Chapter 2. Relational Databases and SQL

Good sense is the most evenly shared thing in the world, for each of us thinks he is so well endowed with it that even those who are the hardest to please in all other respects are not in the habit of wanting more than they have. It is unlikely that everyone is mistaken in this. It indicates rather that the capacity to judge correctly and to distinguish true from false, which is properly what one calls common sense or reason, is naturally equal in all men, and consequently the diversity in our opinions does not spring from some of us being more able to reason than others, but only from our conducting our thoughts along different lines and not examining the same things.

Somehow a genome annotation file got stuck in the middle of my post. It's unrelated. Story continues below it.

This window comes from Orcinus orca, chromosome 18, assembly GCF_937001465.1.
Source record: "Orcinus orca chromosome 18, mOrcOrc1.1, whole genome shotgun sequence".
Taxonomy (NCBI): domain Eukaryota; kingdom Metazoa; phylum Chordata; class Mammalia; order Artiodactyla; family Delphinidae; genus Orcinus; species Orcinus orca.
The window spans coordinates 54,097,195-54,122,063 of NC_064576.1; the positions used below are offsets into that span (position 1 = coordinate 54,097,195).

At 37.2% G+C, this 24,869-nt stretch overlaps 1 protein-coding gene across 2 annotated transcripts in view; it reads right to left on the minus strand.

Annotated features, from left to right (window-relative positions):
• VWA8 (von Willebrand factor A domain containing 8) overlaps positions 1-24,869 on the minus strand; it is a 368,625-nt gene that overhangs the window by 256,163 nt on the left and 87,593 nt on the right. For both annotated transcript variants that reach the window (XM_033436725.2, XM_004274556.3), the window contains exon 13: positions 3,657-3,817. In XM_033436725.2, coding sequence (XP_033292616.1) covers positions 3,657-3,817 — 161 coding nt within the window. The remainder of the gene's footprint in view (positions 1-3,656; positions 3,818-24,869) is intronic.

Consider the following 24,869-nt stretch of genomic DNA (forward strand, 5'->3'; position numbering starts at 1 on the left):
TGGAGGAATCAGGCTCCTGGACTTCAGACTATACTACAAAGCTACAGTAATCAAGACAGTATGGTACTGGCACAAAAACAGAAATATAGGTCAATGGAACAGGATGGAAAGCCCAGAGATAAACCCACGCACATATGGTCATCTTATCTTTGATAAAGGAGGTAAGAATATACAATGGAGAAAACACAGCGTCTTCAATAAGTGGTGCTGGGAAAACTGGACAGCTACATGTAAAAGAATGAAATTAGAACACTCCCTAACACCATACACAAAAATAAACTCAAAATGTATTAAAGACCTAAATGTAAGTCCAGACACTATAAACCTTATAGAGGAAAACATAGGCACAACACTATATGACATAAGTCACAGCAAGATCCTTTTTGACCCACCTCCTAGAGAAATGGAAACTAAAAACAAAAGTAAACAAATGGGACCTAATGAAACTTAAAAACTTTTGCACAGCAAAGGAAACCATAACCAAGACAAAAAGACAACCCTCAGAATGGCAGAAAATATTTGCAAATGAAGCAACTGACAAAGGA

René Descartes, Discourse on the Method

Before you dive into the details of database programming in Java, I would like to take a chapter to provide a basic discussion of relational databases for those of you who might have little or no experience in this area. The subject of relational databases, however, is a huge topic that cannot possibly be covered fully in this chapter. It is only designed to provide you with the most basic introduction. Experienced database developers will find nothing new in this chapter; you will probably want to skip ahead to Chapter 3.

What Is a Relational Database?

Programming is all about data processing; data is central to everything you do with a computer. Databases—like filesystems—are nothing more than specialized tools for data storage. Filesystems ...

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